In this sugar-coated episode, we unravel the truth behind popular sweeteners. We’re bringing you the bitter and the sweet with our YOSA (Yay or Step Away) guide to help you navigate the sticky world of sugar substitutes.
Today, we’re seeing an explosion in sugar-free products, primarily influenced by the keto diet trend and the uptick in gadgets like continuous blood sugar monitors. Our insatiable appetite for sugar is a hard one to shake, but it’s vital we confront our collective sweet tooth. With adults consuming over 80 grams (or more than 20 teaspoons!) of sugar per day, and kids guzzling even more thanks to sugary drinks, it’s no surprise that sugar is implicated in health issues such as various cancers and heart disease.
Let’s start with our “Yay” sweeteners:
- Stevia: Closely related to chrysanthemums and marigolds, this plant-based sweetener is a worthy contender for your kitchen cupboard. However, not all stevia is created equal, so aim for whole leaf stevia. A noteworthy mention is New Naturals which offers good quality stevia.
- Monk Fruit: This melon-derived sweetener, often mixed with erythritol, is not just sweet but also has antimicrobial properties and is gentle on the microbiome. A brand we like for pure monk fruit is “It’s Just”.
- Allulose: This “rare sugar” found in fruits like jackfruit, figs, and raisins is an intriguing option that could even lower blood sugar and reduce liver fat storage. Our choice? Wholesome Sweetener’s allulose.
Sweeteners to step away from? Sucralose, Saccharin, and Aspartame. These synthetic sweeteners may be calorie-free, but the potential health costs are not worth the zero on the scale. In the mood for a diet soda? Zevia, sweetened with stevia, is our pick.
We also touch on honey and coconut sugar, which, although superior to table sugar, should still be savored sparingly. Agave, with its sneaky high fructose content, is surprisingly not as healthy as many believe.
High fructose corn syrup, however, takes the (unhealthy) cake. It wreaks havoc through elevated uric acid levels. If you’re interested in learning more about uric acid and its implications, we suggest “Nature Wants Us to Be Fat” by Richard Johnson and “Drop Acid” by Dr. David Perlmutter.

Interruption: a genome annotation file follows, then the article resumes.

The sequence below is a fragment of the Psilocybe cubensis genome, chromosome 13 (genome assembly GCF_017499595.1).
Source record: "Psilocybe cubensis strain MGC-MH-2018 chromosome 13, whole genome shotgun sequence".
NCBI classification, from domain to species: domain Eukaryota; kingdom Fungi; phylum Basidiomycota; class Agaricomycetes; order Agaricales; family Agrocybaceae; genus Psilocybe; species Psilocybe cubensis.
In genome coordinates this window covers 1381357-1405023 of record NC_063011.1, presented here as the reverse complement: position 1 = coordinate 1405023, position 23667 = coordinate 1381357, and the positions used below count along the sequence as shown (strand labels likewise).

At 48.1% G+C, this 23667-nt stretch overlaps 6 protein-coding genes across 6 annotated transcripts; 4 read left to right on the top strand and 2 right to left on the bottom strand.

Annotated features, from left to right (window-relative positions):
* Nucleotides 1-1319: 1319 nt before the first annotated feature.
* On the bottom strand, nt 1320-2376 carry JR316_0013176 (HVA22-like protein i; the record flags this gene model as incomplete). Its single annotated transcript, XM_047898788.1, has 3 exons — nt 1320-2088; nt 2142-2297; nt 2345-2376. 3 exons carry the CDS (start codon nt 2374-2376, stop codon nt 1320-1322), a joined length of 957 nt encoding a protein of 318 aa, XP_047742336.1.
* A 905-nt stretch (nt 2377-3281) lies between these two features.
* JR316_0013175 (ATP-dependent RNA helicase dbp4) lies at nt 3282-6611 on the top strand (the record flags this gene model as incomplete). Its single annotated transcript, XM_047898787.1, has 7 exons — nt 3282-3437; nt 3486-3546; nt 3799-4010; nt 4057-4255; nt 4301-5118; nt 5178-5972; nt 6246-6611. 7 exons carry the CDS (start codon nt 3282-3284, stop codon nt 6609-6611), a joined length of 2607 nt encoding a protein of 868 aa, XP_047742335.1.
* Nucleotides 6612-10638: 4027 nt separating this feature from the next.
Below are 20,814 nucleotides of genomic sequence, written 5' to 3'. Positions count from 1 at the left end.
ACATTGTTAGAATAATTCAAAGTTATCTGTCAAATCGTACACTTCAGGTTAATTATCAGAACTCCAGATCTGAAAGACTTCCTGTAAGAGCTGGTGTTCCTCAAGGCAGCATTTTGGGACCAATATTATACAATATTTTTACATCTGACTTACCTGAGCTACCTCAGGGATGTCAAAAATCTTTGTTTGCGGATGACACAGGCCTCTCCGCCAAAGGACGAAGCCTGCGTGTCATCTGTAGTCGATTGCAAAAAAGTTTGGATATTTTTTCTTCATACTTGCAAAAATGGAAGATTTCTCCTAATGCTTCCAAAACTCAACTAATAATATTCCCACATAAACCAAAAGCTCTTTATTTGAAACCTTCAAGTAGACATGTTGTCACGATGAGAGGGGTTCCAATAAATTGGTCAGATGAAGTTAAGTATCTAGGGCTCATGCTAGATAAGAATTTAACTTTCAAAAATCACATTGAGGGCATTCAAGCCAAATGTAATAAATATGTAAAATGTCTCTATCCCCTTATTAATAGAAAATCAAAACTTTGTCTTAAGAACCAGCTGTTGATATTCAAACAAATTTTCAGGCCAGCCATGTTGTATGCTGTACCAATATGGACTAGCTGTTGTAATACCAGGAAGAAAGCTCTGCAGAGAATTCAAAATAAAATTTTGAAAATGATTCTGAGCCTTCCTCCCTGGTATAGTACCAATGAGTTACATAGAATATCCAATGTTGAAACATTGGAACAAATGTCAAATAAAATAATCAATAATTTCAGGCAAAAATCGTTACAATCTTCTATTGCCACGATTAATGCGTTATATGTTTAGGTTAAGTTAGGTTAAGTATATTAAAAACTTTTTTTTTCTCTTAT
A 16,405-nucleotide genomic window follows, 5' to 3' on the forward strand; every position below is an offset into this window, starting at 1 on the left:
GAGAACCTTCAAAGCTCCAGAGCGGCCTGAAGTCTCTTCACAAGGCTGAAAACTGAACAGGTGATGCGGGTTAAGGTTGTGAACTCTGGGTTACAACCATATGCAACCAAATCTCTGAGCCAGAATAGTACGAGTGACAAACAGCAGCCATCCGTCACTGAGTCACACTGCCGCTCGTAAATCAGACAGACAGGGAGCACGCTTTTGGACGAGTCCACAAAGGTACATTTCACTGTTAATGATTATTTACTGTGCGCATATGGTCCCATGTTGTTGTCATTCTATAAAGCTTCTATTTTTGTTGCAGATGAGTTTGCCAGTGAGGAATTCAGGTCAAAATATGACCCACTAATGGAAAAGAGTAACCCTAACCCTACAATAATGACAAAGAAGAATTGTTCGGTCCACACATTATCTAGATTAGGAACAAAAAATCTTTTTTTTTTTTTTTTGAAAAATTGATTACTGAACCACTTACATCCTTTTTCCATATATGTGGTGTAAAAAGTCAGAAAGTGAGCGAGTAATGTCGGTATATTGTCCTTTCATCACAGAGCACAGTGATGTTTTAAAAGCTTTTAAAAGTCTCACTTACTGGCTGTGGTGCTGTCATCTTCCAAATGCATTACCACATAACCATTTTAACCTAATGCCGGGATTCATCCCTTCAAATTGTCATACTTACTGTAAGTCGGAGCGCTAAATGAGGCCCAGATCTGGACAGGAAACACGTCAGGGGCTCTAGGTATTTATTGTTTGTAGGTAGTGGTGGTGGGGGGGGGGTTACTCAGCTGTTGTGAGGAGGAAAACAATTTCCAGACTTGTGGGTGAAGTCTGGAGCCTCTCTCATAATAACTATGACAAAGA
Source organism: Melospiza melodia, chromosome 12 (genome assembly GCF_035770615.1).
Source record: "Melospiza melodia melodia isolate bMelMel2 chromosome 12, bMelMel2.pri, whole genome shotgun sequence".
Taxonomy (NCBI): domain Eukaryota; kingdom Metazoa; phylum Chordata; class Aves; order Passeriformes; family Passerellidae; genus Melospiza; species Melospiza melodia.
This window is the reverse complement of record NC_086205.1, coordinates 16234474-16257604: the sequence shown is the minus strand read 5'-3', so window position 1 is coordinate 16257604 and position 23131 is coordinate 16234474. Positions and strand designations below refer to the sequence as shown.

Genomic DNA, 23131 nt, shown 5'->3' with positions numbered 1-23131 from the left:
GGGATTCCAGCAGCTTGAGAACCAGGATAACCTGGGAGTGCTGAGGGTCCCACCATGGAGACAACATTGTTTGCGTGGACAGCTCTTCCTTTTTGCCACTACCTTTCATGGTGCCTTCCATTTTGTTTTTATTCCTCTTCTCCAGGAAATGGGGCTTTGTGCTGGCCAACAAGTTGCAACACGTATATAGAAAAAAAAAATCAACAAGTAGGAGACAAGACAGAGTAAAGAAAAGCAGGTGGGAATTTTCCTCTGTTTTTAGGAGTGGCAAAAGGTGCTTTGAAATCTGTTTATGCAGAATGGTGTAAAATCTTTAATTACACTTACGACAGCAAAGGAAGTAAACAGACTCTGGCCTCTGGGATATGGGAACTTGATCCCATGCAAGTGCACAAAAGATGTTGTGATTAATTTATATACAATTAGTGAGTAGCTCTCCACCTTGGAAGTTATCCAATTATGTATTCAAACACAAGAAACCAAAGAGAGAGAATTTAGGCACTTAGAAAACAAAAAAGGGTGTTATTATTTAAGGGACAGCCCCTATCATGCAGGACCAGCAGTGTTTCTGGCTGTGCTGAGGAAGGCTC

Overconsumption of sugars, particularly high fructose corn syrup, is contributing to a worrying rise in non-alcoholic fatty liver disease (NAFLD), especially among teens. Fruits are the safe haven for fructose, but concentrated fructose can steer you towards health issues like metabolic disorders, insulin resistance, and high blood pressure.
Erythritol, a popular sugar alcohol, is an interesting case. While a study linked erythritol to heart attacks, we question its validity due to erythritol’s relatively recent ‘safe’ status (granted by the FDA only in 2018). We recommend Chris Kresser’s critique of the study. For now, erythritol resides in the grey area between “yay” and “stay away.” While we can’t give it a clear verdict, what is clear is this – the less sweetness you consume, the less sweetness you crave.
So, it seems there’s no magic sweetener to whisk our cravings away. Whatever you choose, it’s important to remember that moderation is key – but that doesn’t mean you have to deprive yourself!
- NuStevia Liquid Sweetener
- Read: Does erythritol increase the risk of heart attack and early death?
- Nature Wants Us to Be Fat by Richard J. Johnson
- Drop Acid by Dr. David Perlmutter
Produced by Nova Media